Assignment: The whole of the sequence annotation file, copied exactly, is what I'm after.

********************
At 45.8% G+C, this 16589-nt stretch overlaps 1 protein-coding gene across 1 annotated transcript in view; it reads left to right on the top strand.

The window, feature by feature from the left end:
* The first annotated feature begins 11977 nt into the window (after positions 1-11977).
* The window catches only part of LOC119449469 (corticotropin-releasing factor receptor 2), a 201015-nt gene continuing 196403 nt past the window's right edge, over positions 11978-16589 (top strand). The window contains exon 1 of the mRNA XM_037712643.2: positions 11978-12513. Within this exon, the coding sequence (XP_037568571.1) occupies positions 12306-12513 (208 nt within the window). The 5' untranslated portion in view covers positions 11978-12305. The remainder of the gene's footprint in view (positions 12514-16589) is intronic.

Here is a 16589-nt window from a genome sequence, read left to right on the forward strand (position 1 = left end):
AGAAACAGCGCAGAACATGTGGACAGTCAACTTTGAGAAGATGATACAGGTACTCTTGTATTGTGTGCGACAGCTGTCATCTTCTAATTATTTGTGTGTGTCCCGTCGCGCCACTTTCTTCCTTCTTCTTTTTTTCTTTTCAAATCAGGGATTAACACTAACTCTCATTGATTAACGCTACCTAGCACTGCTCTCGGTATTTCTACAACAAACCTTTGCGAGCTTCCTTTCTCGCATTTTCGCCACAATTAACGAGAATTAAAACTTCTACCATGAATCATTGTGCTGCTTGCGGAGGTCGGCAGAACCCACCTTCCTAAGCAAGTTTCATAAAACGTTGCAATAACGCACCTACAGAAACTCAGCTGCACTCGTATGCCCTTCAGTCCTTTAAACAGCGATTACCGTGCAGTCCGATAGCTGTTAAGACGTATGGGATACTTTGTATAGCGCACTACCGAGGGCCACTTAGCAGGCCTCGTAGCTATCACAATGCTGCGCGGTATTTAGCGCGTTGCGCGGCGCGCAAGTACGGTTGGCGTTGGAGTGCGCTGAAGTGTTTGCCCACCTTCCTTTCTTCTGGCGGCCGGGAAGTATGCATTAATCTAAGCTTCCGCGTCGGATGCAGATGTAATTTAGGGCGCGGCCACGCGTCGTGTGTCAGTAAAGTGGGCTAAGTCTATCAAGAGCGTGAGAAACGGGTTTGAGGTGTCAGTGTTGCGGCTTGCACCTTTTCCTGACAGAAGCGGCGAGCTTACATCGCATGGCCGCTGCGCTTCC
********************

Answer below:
At 45.8% G+C, this 16589-nt stretch overlaps 1 protein-coding gene across 1 annotated transcript in view; it reads left to right on the top strand.

The window, feature by feature from the left end:
* The first annotated feature begins 11977 nt into the window (after positions 1-11977).
* The window catches only part of LOC119449469 (corticotropin-releasing factor receptor 2), a 201015-nt gene continuing 196403 nt past the window's right edge, over positions 11978-16589 (top strand). The window contains exon 1 of the mRNA XM_037712643.2: positions 11978-12513. Within this exon, the coding sequence (XP_037568571.1) occupies positions 12306-12513 (208 nt within the window). The 5' untranslated portion in view covers positions 11978-12305. The remainder of the gene's footprint in view (positions 12514-16589) is intronic.

Here is a 16589-nt window from a genome sequence, read left to right on the forward strand (position 1 = left end):
AGAAACAGCGCAGAACATGTGGACAGTCAACTTTGAGAAGATGATACAGGTACTCTTGTATTGTGTGCGACAGCTGTCATCTTCTAATTATTTGTGTGTGTCCCGTCGCGCCACTTTCTTCCTTCTTCTTTTTTTCTTTTCAAATCAGGGATTAACACTAACTCTCATTGATTAACGCTACCTAGCACTGCTCTCGGTATTTCTACAACAAACCTTTGCGAGCTTCCTTTCTCGCATTTTCGCCACAATTAACGAGAATTAAAACTTCTACCATGAATCATTGTGCTGCTTGCGGAGGTCGGCAGAACCCACCTTCCTAAGCAAGTTTCATAAAACGTTGCAATAACGCACCTACAGAAACTCAGCTGCACTCGTATGCCCTTCAGTCCTTTAAACAGCGATTACCGTGCAGTCCGATAGCTGTTAAGACGTATGGGATACTTTGTATAGCGCACTACCGAGGGCCACTTAGCAGGCCTCGTAGCTATCACAATGCTGCGCGGTATTTAGCGCGTTGCGCGGCGCGCAAGTACGGTTGGCGTTGGAGTGCGCTGAAGTGTTTGCCCACCTTCCTTTCTTCTGGCGGCCGGGAAGTATGCATTAATCTAAGCTTCCGCGTCGGATGCAGATGTAATTTAGGGCGCGGCCACGCGTCGTGTGTCAGTAAAGTGGGCTAAGTCTATCAAGAGCGTGAGAAACGGGTTTGAGGTGTCAGTGTTGCGGCTTGCACCTTTTCCTGACAGAAGCGGCGAGCTTACATCGCATGGCCGCTGCGCTTCC